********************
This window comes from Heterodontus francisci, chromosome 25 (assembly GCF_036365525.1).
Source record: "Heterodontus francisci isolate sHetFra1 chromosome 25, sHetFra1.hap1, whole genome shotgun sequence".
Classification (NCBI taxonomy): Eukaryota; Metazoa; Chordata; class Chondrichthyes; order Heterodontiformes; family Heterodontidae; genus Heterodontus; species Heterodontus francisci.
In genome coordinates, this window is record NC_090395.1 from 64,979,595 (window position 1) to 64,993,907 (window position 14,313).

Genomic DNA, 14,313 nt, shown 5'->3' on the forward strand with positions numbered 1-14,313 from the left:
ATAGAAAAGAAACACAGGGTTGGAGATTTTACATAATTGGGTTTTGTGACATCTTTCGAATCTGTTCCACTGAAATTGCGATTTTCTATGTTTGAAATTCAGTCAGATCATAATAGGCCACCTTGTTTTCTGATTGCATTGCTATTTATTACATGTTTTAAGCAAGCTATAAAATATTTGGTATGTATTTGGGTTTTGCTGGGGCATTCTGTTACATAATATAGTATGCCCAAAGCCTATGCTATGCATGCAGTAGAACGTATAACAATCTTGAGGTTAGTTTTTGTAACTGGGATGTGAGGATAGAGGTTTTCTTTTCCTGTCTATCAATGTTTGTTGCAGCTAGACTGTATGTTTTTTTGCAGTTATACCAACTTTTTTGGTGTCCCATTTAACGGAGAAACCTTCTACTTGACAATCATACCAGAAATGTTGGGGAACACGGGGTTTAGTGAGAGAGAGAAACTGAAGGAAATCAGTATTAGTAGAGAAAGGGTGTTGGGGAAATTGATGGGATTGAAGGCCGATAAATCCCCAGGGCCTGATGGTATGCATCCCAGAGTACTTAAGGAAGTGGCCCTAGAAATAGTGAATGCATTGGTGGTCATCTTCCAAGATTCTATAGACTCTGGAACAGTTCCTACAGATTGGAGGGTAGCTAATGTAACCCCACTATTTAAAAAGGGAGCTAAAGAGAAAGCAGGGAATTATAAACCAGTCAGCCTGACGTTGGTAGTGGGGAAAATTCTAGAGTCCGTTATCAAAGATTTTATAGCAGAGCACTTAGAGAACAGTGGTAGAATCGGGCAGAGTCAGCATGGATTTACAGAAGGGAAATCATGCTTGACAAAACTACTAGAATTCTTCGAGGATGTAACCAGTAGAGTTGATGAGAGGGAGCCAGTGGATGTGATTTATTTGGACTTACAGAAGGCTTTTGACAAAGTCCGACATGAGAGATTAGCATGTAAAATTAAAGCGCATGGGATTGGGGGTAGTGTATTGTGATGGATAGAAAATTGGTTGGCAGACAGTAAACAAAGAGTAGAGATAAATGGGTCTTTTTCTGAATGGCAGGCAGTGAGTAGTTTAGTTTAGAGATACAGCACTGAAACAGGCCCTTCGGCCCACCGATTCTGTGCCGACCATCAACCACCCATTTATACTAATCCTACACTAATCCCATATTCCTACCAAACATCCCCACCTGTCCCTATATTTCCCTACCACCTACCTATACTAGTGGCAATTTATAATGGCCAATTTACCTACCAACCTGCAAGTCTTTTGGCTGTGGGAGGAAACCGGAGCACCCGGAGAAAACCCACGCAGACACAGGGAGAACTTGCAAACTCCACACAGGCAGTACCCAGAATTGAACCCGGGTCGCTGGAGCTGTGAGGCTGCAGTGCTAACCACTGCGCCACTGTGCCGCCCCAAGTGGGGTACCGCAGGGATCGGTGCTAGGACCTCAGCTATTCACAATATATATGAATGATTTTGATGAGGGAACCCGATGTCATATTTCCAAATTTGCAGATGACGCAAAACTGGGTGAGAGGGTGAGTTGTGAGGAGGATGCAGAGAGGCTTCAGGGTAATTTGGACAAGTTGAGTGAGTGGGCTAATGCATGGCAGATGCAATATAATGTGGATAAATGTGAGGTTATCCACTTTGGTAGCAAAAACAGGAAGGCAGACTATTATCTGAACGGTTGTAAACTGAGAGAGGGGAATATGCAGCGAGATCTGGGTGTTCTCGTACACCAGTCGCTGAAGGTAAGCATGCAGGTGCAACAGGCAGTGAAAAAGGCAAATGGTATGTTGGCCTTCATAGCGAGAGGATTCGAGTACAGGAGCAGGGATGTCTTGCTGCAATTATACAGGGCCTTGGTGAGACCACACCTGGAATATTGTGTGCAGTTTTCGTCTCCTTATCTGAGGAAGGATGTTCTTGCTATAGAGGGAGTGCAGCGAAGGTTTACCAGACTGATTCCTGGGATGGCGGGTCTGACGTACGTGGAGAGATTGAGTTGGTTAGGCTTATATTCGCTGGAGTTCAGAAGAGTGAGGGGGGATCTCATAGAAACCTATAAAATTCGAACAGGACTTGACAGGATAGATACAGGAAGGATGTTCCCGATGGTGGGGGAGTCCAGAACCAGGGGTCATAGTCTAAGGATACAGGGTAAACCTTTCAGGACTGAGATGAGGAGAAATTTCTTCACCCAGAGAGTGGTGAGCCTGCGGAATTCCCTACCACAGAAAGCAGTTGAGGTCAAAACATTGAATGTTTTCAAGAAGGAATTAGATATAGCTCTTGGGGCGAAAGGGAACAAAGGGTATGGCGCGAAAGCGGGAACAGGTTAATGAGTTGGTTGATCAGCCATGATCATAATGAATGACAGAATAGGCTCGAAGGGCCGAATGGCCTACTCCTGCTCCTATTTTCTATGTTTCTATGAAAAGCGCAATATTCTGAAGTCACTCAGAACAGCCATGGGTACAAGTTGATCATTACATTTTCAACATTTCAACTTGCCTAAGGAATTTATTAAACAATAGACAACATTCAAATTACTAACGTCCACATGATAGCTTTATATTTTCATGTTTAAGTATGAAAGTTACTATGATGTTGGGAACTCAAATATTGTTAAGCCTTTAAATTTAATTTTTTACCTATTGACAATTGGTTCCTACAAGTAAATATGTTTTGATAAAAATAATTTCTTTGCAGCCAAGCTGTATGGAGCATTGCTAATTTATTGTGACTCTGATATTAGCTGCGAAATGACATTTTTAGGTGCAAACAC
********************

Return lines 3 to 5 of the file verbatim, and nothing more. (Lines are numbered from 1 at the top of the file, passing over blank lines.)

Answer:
Classification (NCBI taxonomy): Eukaryota; Metazoa; Chordata; class Chondrichthyes; order Heterodontiformes; family Heterodontidae; genus Heterodontus; species Heterodontus francisci.
In genome coordinates, this window is record NC_090395.1 from 64,979,595 (window position 1) to 64,993,907 (window position 14,313).

Genomic DNA, 14,313 nt, shown 5'->3' on the forward strand with positions numbered 1-14,313 from the left: